This pottery vessel in the Cairo Museum reminds me of that Naqada I period bowl lined with hippopotami from the Manchester Museum that I shared a photo of recently, and of the iconic Naqada II period female figurine in the Brooklyn Museum.
Sadly I don’t know anything more about this piece, I’m not sure if there was a label for it in the museum in 2016 (I didn’t find it to photograph it if there was). I would guess it is likely to be roughly contemporary with the pieces it reminds me of, so around 6000 years old.
If anyone has more information on the piece, an accession number or anything else about it, please let me know!
Edit: Isabel Plumed García has given me more information. It was found by the excavations of DAI (German Archaeological Institute) at Abydos, led by the late Günter Dreyer. It was found in grave U-502 at the Umm el-Qaab cemetery and dates to the late Naqada I period.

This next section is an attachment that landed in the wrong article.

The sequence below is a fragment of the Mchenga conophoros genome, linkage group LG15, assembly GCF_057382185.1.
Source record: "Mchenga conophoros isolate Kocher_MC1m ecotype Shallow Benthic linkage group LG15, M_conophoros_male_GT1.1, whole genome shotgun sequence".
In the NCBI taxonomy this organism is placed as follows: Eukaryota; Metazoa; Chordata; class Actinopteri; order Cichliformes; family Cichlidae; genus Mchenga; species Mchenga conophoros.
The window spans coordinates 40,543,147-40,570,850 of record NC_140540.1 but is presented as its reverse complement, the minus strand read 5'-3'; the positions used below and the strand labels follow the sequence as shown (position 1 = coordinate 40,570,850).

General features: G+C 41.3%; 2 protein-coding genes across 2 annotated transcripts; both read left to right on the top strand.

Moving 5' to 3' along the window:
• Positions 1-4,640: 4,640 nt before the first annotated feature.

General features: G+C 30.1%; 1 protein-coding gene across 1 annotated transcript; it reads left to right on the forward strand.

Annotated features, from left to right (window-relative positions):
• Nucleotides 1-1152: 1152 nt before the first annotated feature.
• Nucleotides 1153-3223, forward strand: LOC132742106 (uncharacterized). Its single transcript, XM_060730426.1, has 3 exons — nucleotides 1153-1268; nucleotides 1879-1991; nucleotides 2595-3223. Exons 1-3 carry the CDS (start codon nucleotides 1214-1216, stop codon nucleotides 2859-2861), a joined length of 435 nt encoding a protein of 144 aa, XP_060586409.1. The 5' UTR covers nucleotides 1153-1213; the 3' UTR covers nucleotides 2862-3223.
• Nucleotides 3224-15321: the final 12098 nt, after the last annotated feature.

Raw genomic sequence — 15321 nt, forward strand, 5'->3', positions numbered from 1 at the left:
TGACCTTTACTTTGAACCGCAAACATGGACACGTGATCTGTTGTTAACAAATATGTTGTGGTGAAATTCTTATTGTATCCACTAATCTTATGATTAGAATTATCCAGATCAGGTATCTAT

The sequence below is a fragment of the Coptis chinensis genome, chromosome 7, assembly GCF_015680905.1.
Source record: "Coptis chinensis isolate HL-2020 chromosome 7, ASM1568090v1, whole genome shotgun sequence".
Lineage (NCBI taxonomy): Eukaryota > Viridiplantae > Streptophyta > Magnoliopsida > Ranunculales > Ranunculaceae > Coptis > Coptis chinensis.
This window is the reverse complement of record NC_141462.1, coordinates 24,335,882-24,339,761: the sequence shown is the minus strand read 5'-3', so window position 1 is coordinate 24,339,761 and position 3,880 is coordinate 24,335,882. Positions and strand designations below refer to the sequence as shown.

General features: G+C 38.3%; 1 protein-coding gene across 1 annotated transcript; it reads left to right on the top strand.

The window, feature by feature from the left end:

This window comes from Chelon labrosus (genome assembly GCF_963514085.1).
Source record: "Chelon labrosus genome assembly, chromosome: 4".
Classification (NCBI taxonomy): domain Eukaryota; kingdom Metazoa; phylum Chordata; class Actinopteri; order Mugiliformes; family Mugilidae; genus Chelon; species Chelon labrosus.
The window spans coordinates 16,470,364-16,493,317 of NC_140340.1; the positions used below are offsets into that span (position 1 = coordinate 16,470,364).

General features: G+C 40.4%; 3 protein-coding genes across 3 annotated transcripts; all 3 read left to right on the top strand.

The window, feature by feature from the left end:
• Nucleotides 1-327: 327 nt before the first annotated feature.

This grave was badly damaged, but the excavators could tell that it originally belonged to a premature baby of about 6-8 months gestation.
There are traces of black bitumen wigs on the heads. The white and red paint was added some time after the item was originally manufactured.
The above information is taken from a publication by G. Dreyer in Antike Welt 1996/3 p.242.
Thanks to Isabel for the photo of the relevant book page, and the information.
And @Egypt_Stories on Twitter has given me the last piece of the puzzle – the accession number is: JE 99583.
See it on my photo site: https://photos.talesfromthetwolands.org/picture.php?/482
and another image of the same piece here: https://photos.talesfromthetwolands.org/picture.php?/480
See the hippopotamus bowl: https://photos.talesfromthetwolands.org/picture.php?/428
See the female figurine: https://photos.talesfromthetwolands.org/picture.php?/257